The World and Everything in It: June 8, 2023
Pro-life lawmakers in Oklahoma disagree over how to legislate constitutional protections for the unborn; understaffed prisons grapple with a surge in overdose deaths among inmates; and a retired missionary nurse preserves her stories as memories fade. Plus, Alabama gets an official state cookie, commentary from Cal Thomas, and the Thursday morning news
PREROLL: The World and Everything In It is made possible by listeners like us. My name is Neal Cummings. I live in Schenectady, New York with my wife Karen. We celebrate our 40th wedding anniversary. I am a very blessed man by God’s grace and faithfulness and faithful partnership with this lovely lady along with our three adult daughters and five grandchildren. I hope you enjoy today’s program.
MARY REICHARD, HOST: Good morning! Pro-lifers in Oklahoma struggle to keep legal protections for the unborn safe from court interference.
MYRNA BROWN, HOST: Also today: Inmate drug overdoses are on the rise. We’ll tell you why. Plus, how a 100-year-old missionary nurse holds on to her memories.
SCHUITEMAN: It helps my memory. And it just makes the whole picture back. It brings it right, in focus.
And World Commentator Cal Thomas on the hardening bigotry of low expectations.
REICHARD: It’s Thursday, June 8th. This is The World and Everything in It from listener-supported WORLD Radio. I’m Mary Reichard.
BROWN: And I’m Myrna Brown. Good morning!
REICHARD: It’s time for news with Kent Covington.
KENT COVINGTON, NEWS ANCHOR: Canadian wildfires, U.S. air quality » The air quality in parts of the United States has reached hazardous levels as smoke from Canadian wildfires blankets the Northeast and Midwest.
That forced Major League Baseball had to postpone games in New York and Philadelphia last night.
Meteorologist Zack Taylor:
ZACH TAYLOR: Unfortunately, we don’t see a lot of improvement at least to the end of the week, where we’ll probably have some of that poor air quality and pretty hazardous air quality conditions.
Heavy smoke has triggered air quality alerts as far south as South Carolina.
More than 400 fires are currently burning across Canada in what could be the country’s worst wildfire season on record.
Ukraine » In southern Ukraine, authorities rushed to rescue hundreds of people stranded on rooftops Wednesday after the destruction of the Kakhovka dam along the Dnieper River one day earlier.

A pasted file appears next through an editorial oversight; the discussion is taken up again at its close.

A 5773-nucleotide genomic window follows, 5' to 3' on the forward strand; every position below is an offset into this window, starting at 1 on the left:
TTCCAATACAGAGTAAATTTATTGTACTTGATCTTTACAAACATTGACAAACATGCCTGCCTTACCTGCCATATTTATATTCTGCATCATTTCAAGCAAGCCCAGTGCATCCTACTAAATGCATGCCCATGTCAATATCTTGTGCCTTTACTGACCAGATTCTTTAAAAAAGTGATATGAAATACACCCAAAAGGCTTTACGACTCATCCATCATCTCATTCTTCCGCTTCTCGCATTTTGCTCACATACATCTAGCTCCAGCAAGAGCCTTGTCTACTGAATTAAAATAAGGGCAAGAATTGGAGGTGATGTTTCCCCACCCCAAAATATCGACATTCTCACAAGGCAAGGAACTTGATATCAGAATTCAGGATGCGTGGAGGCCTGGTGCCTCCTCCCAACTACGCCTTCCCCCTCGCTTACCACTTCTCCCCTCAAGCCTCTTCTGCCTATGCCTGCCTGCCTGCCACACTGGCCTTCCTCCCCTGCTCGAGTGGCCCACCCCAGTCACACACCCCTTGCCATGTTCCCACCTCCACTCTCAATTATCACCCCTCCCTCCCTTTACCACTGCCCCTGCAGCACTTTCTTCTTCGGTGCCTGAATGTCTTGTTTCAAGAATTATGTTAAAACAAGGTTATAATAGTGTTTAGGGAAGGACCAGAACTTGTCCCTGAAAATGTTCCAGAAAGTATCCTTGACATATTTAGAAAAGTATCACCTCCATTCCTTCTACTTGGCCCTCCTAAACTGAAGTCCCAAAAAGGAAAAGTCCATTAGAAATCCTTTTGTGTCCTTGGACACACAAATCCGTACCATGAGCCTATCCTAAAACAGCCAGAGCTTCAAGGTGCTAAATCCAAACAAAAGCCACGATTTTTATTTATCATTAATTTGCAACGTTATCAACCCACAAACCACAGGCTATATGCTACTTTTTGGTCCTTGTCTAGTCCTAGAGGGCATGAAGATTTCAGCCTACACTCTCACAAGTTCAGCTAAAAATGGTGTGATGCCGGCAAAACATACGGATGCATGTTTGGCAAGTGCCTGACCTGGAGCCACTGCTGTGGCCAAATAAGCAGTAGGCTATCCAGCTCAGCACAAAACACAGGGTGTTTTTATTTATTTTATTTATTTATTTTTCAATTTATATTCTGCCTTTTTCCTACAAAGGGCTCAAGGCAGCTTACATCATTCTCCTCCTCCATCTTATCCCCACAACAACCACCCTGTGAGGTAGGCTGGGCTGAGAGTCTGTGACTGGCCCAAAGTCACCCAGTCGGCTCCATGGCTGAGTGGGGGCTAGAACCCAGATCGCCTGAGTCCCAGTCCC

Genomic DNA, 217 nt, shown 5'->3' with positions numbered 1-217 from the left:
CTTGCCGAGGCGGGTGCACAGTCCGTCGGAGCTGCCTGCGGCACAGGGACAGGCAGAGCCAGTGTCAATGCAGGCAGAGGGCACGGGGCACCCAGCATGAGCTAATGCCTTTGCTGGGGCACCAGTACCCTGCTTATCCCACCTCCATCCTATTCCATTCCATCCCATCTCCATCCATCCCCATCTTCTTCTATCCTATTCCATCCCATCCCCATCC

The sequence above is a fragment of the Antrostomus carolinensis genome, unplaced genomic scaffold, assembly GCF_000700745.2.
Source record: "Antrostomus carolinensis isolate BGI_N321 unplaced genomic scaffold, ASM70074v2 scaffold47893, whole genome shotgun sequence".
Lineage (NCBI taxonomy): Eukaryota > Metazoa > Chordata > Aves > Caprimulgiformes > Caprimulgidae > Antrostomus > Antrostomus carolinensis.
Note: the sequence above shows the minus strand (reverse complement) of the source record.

Ukrainian Prime Minister Denys Shmyhal:
DENYS SHMYHAL: The destruction of the Kakhovka hydroelectric power station is a crime against humanity. Russia must face power and unified response.
Moscow claims Ukraine was to blame.
U.S. officials say they cannot yet determine exactly what happened to the dam.
The disaster has left many Ukrainians homeless and without drinking water. Crops are ruined, land mines have been displaced, and the stage is set for long-term electricity shortages.
Pence » Former Vice President Mike Pence opened his bid for the White House on Wednesday in Iowa by blasting President Biden’s policies and firmly denouncing former President Donald Trump.
At a launch event in suburban Des Moines, Pence again said Trump was wrong to demand that he not certify the 2020 election results.
MIKE PENCE: And on that day, President Trump also demanded that I choose between him and the Constitution. Now voters will be faced with the same choice. I chose the Constitution, and I always will.
Pence also said his two-time running mate has abandoned conservative principles.
He said, “After leading the most pro-life administration in American history, Donald Trump [is] retreating from the cause of the unborn” … and blaming “election losses in 2022 on overturning Roe v. Wade.”
Burgum » Meantime, another Republican candidate threw his hat in the ring.
DOUG BURGUM: We need a leader who is clearly focused on three things: economy, energy, and national security.
North Dakota Gov. Doug Burgum announced his campaign in Fargo on Wednesday.
BURGUM: And that is why today, I’m officially announcing that I’m running for the president of the United States of America!
The 66-year-old two-term governor is a husband and father of three.
Burgum joins a field of now nearly a dozen Republican candidates.
U.S., China defense chiefs square off in Singapore » White House National Security Council Spokesman John Kirby says the U.S. will keep a strong presence in the Indo-Pacific region despite threats from China: